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Secrets of the Presidential Turn-Around: An Alum to the Rescue

An Alum to the Rescue
Dr. Henry Nehemiah Tisdale
Claflin UniversityWhen Dr. Henry Nehemiah Tisdale assumed the presidency of Claflin University in 1994, the small historically Black institution had an unremarkable reputation. Founded in 1869 with the help of Methodist missionaries, Claflin is the oldest HBCU in the state of South Carolina. During its first century, it produced a handful of South Carolina leaders — including a chief justice of the South Carolina Supreme Court, three bishops serving the United Methodist Church, and two of the nation’s first five African American men to receive bachelor’s degrees. But, by the time Tisdale became president, the institution was sagging under the weight of a deteriorating campus, an anemic financial situation and a middling public profile.
Tisdale, a proud Claflin alumnus who earned his bachelor’s in mathematics from the university in 1965 before going on to earn two master’s degrees and a doctorate at Temple University and Dartmouth College, was well aware of his alma mater’s challenges and its future potential.
“I knew the university’s inherent strengths in the area of the sciences, math and technology,” Tisdale says. “I also knew the institution had done things to put in place a stronger fund-raising and development office.” Despite these strengths, Tisdale admits the institution was barely noticed by those outside of South Carolina. “Our story had not been told,” he says.
Once selected as president, Tisdale worked with trustees, faculty, students and alumni on a plan he believed would put Claflin on the map. He first outlined an ambitious vision for the university, which the campus community embraced during his first year. Then, together, they developed a strategic plan for making that vision unfold.
“I knew we had to enhance our academic program at the institution and put some label of excellence on it,” Tisdale says. Achieving this goal meant raising the institution’s admissions standards, increasing the number of faculty who had terminal degrees and strengthening the overall academic performance of the school’s students, which among other things included ensuring that a greater number of Claflin graduates went on to pursue advanced degrees.
Today, thanks in large measure to Tisdale’s leadership, Claflin is considered one of South Carolina’s postsecondary jewels. Ranked No. 1 on U.S. News & World Report’s 2002 list of “Best Values” among comprehensive colleges in the southern United States, the campus has a graduation rate of 75 percent, a freshman retention rate of 79 percent, and has raised roughly $30 million in a recent capital campaign — a school record. The institution is ranked seventh overall on U.S. News’ “Top Schools” among institutions classified by the Carnegie Foundation as baccalaureate colleges and also recently won a $2.5 million, five-year grant from the National Science Foundation to strengthen its science, mathematics, engineering and technology instructional and research infrastructure.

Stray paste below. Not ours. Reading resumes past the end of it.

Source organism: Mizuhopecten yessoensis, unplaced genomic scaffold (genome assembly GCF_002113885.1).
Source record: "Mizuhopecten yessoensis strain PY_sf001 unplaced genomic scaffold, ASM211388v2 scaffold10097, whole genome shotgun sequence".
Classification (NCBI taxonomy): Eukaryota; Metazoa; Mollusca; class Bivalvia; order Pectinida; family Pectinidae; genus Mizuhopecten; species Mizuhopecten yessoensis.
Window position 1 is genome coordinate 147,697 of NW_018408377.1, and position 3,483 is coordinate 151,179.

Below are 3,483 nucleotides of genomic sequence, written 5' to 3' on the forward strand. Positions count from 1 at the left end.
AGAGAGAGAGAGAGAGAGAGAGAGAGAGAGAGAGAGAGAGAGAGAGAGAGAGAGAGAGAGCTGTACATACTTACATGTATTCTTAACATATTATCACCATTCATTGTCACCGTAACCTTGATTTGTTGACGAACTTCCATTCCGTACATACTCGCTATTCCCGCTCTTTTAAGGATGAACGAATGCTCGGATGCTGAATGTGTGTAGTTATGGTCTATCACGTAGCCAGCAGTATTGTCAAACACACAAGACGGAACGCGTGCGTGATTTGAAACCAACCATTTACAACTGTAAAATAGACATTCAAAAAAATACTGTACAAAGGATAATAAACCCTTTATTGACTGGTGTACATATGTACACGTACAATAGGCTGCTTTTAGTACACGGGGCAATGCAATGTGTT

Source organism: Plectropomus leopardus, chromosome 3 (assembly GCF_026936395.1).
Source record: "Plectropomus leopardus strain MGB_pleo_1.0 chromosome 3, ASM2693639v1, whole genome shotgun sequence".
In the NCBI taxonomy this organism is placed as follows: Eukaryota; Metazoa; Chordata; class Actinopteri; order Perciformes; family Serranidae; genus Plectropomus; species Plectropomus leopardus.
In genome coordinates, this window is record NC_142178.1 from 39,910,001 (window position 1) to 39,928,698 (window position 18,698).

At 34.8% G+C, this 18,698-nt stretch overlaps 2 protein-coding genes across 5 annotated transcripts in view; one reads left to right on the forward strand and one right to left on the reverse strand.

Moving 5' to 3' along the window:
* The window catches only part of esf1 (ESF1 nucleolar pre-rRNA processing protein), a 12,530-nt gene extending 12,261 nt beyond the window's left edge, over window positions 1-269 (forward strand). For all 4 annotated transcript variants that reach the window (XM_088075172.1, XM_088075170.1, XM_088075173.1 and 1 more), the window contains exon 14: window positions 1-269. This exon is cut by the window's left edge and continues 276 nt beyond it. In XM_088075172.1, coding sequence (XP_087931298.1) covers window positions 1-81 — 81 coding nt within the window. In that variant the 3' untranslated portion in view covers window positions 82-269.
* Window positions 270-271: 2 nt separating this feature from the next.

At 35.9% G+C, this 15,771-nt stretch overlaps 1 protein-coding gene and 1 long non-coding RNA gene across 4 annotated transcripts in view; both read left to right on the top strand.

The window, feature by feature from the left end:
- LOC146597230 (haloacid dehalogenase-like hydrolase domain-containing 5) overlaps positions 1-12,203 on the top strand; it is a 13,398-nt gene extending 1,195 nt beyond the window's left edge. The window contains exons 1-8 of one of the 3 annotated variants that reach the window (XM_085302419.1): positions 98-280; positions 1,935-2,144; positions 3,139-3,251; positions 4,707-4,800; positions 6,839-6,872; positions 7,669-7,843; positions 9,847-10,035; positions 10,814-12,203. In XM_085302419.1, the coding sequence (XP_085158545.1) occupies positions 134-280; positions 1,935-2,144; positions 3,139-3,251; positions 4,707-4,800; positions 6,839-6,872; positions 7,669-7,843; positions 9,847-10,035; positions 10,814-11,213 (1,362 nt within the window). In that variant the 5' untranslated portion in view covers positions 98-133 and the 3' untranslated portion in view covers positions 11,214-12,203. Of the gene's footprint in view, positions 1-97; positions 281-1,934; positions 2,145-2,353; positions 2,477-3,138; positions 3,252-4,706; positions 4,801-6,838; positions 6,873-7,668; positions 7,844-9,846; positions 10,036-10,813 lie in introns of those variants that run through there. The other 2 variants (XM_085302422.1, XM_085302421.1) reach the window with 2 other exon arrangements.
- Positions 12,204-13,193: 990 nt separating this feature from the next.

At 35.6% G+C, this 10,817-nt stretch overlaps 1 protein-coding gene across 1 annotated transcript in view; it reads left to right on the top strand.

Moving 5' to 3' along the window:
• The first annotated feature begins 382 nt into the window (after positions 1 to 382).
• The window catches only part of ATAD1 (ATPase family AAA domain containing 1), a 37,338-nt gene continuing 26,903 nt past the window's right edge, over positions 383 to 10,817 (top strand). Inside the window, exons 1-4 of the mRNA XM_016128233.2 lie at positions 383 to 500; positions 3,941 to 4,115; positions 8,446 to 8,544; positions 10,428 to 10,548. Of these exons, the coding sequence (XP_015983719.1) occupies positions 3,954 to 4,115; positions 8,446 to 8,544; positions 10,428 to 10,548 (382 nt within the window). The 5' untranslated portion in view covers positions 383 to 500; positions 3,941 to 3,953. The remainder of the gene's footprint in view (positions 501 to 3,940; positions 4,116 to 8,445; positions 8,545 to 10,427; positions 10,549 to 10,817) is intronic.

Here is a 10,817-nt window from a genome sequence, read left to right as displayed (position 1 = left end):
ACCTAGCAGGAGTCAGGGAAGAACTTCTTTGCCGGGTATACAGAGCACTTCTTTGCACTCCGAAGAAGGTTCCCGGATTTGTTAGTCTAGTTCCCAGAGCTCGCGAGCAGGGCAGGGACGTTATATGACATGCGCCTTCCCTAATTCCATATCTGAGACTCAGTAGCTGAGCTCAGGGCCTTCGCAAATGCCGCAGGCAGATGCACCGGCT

Among the personal characteristics Tisdale credits for his success are affinities for people and for working as part of a team.
“I don’t have to be the one to take all the glory,” he says. “I believe in sharing … and when we have our success, we all share the success.”
The former American Council on Education fellow says these values were instilled in him while coming up through the ranks of higher education administration and observing the managerial styles of mentors such as Dr. John G. Kemeny, former president of Dartmouth College; Dr. E.A. Trabant, former president of The University of Delaware; and Dr. William B. DeLauder, president of Delaware State University.
“These were all individuals who valued people, who put them first and were not self- centered,” Tisdale says. “An institution can never be better than its faculty.”
Tisdale admits that bringing high achieving, Research I faculty onto a campus that has historically focused on teaching and learning can be a challenge. But he has successfully persuaded both factions that a combination of these strengths is needed if Claflin is to meet the high academic standards it has set for itself.
For those who are considering careers as higher education chief executives, Tisdale recommends focusing on achieving a stellar academic track record first and then working to develop leadership competencies. In addition to solid thinking and planning skills, he says today’s presidents need something else: “You have to be concerned about your character. You have to be the type of person people can believe cares about other people. Someone who they can trust.” 

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